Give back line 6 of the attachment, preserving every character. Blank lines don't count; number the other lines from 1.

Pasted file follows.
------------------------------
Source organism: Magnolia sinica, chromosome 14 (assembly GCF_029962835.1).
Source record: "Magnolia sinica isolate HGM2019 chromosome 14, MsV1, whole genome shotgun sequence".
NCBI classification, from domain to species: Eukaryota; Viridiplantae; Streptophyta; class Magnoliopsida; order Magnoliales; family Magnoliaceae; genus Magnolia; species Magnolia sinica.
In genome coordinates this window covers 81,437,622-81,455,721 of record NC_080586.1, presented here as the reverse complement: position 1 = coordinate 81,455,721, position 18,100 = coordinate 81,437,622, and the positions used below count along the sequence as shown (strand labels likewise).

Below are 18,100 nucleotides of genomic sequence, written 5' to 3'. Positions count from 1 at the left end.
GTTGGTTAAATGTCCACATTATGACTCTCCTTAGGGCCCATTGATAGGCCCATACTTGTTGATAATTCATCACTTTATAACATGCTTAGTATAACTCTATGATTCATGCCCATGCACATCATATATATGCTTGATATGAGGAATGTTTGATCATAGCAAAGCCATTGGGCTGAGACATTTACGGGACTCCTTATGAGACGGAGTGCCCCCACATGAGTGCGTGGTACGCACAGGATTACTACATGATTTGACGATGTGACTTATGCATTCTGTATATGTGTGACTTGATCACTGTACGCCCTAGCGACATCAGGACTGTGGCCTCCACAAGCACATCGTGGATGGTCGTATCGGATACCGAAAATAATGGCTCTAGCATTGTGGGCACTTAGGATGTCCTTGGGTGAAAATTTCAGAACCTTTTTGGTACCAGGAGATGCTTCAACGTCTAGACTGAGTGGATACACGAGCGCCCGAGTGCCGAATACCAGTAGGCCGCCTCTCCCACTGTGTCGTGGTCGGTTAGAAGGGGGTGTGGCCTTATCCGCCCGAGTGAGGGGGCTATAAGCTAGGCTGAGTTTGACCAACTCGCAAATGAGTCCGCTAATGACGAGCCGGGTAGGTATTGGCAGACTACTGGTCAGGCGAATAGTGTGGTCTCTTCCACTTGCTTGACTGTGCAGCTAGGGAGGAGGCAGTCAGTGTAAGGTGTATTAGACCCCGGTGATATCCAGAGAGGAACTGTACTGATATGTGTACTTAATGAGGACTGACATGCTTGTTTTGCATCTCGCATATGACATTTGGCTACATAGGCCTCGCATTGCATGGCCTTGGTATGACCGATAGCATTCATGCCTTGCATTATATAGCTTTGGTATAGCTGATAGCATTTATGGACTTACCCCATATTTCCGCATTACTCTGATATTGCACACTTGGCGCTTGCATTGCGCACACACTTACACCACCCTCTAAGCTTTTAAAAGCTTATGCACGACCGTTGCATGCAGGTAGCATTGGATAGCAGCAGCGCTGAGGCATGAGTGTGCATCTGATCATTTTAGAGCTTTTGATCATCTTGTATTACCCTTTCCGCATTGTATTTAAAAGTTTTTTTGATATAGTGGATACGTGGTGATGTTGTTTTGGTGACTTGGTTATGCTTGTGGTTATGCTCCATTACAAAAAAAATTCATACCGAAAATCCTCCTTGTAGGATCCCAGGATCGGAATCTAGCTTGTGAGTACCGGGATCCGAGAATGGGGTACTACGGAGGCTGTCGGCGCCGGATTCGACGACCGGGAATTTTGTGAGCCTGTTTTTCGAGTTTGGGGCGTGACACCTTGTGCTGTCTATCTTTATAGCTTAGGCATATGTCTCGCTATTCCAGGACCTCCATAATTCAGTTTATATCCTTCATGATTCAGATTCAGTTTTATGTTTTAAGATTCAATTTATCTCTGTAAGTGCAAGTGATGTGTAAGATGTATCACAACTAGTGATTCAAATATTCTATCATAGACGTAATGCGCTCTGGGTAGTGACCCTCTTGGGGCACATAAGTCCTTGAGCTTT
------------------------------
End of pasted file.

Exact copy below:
GTTGGTTAAATGTCCACATTATGACTCTCCTTAGGGCCCATTGATAGGCCCATACTTGTTGATAATTCATCACTTTATAACATGCTTAGTATAACTCTATGATTCATGCCCATGCACATCATATATATGCTTGATATGAGGAATGTTTGATCATAGCAAAGCCATTGGGCTGAGACATTTACGGGACTCCTTATGAGACGGAGTGCCCCCACATGAGTGCGTGGTACGCACAGGATTACTACATGATTTGACGATGTGACTTATGCATTCTGTATATGTGTGACTTGATCACTGTACGCCCTAGCGACATCAGGACTGTGGCCTCCACAAGCACATCGTGGATGGTCGTATCGGATACCGAAAATAATGGCTCTAGCATTGTGGGCACTTAGGATGTCCTTGGGTGAAAATTTCAGAACCTTTTTGGTACCAGGAGATGCTTCAACGTCTAGACTGAGTGGATACACGAGCGCCCGAGTGCCGAATACCAGTAGGCCGCCTCTCCCACTGTGTCGTGGTCGGTTAGAAGGGGGTGTGGCCTTATCCGCCCGAGTGAGGGGGCTATAAGCTAGGCTGAGTTTGACCAACTCGCAAATGAGTCCGCTAATGACGAGCCGGGTAGGTATTGGCAGACTACTGGTCAGGCGAATAGTGTGGTCTCTTCCACTTGCTTGACTGTGCAGCTAGGGAGGAGGCAGTCAGTGTAAGGTGTATTAGACCCCGGTGATATCCAGAGAGGAACTGTACTGATATGTGTACTTAATGAGGACTGACATGCTTGTTTTGCATCTCGCATATGACATTTGGCTACATAGGCCTCGCATTGCATGGCCTTGGTATGACCGATAGCATTCATGCCTTGCATTATATAGCTTTGGTATAGCTGATAGCATTTATGGACTTACCCCATATTTCCGCATTACTCTGATATTGCACACTTGGCGCTTGCATTGCGCACACACTTACACCACCCTCTAAGCTTTTAAAAGCTTATGCACGACCGTTGCATGCAGGTAGCATTGGATAGCAGCAGCGCTGAGGCATGAGTGTGCATCTGATCATTTTAGAGCTTTTGATCATCTTGTATTACCCTTTCCGCATTGTATTTAAAAGTTTTTTTGATATAGTGGATACGTGGTGATGTTGTTTTGGTGACTTGGTTATGCTTGTGGTTATGCTCCATTACAAAAAAAATTCATACCGAAAATCCTCCTTGTAGGATCCCAGGATCGGAATCTAGCTTGTGAGTACCGGGATCCGAGAATGGGGTACTACGGAGGCTGTCGGCGCCGGATTCGACGACCGGGAATTTTGTGAGCCTGTTTTTCGAGTTTGGGGCGTGACACCTTGTGCTGTCTATCTTTATAGCTTAGGCATATGTCTCGCTATTCCAGGACCTCCATAATTCAGTTTATATCCTTCATGATTCAGATTCAGTTTTATGTTTTAAGATTCAATTTATCTCTGTAAGTGCAAGTGATGTGTAAGATGTATCACAACTAGTGATTCAAATATTCTATCATAGACGTAATGCGCTCTGGGTAGTGACCCTCTTGGGGCACATAAGTCCTTGAGCTTT